Like others, the Mormons left to go West. But their vision was different. They were in no rush to get to their destination. More than likely Brigham Young did not know his ultimate destination at this time. But he did know that others would be following their path (literally) that he would be taking.
Between 1839 and 1846 the Latter-day Saints gathered on the banks of the Mississippi to built a city they called Nauvoo, Ill. They were immigrating here from all over the world. The rapid growth of the city and the distinctive religious beliefs of its inhabitants disturbed other settlers. These differences eventually erupted in conflict, inciting the murder of the Mormon’s founder, Joseph Smith and his brother Hyrum and forcing the Saints to leave the city.
During their trek west, they stopped here in what is now Florence, Nebraska to weather out the winter. They ended up staying 2 years. During that time they built homes and planted croups not only for themselves but also for those that would be following.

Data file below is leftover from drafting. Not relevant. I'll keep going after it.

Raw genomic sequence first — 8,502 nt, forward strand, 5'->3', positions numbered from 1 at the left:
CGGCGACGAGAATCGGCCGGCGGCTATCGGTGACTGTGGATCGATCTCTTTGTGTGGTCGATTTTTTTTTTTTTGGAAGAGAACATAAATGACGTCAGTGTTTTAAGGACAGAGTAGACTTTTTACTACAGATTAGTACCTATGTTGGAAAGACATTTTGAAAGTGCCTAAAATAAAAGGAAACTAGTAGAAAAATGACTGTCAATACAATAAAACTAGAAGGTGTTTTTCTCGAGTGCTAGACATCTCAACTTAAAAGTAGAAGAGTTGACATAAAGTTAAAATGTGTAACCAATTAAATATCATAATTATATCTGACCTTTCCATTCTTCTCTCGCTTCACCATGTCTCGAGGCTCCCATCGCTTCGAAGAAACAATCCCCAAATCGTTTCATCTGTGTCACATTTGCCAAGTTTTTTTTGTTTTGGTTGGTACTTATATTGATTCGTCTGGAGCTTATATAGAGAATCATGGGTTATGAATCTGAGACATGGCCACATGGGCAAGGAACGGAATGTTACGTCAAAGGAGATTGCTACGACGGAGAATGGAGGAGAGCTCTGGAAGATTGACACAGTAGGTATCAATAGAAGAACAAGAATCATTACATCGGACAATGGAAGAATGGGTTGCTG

After the Mormons arrived in Utah in 1847, they continued to improve the trail leading into the Great Basin. They built bridges, set up ferries across rivers, and wrote a detailed emigrant’s guide so that those who followed would have an easier time along the trail.
To encourage other Mormon emigrants, they set up the Perpetual Emigration Fund that provided money to buy wagons and oxen for those wishing to make the trip West. After 20 years 80,000 Latter-day Saint pioneers had settled in Utah.
Today a museum sits where they wintered camped to tell their story. When we entered the free museum we were greeted by a church member who gave us a personal tour of the museum. Although he did not try to convert us, the opportunity was there.
Bet You Didn’t Know:
Brigham Young wanted to leave a detailed trail for others to follow. The Mormons at first tied a rag to a wagon wheel. 360 turns of the wheel equaled a mile.
They then developed this cog system. Each turn of the wheel moved a peg in a cog, which moved a numbered gear. With precision they could now say go 5 miles, and it was five miles.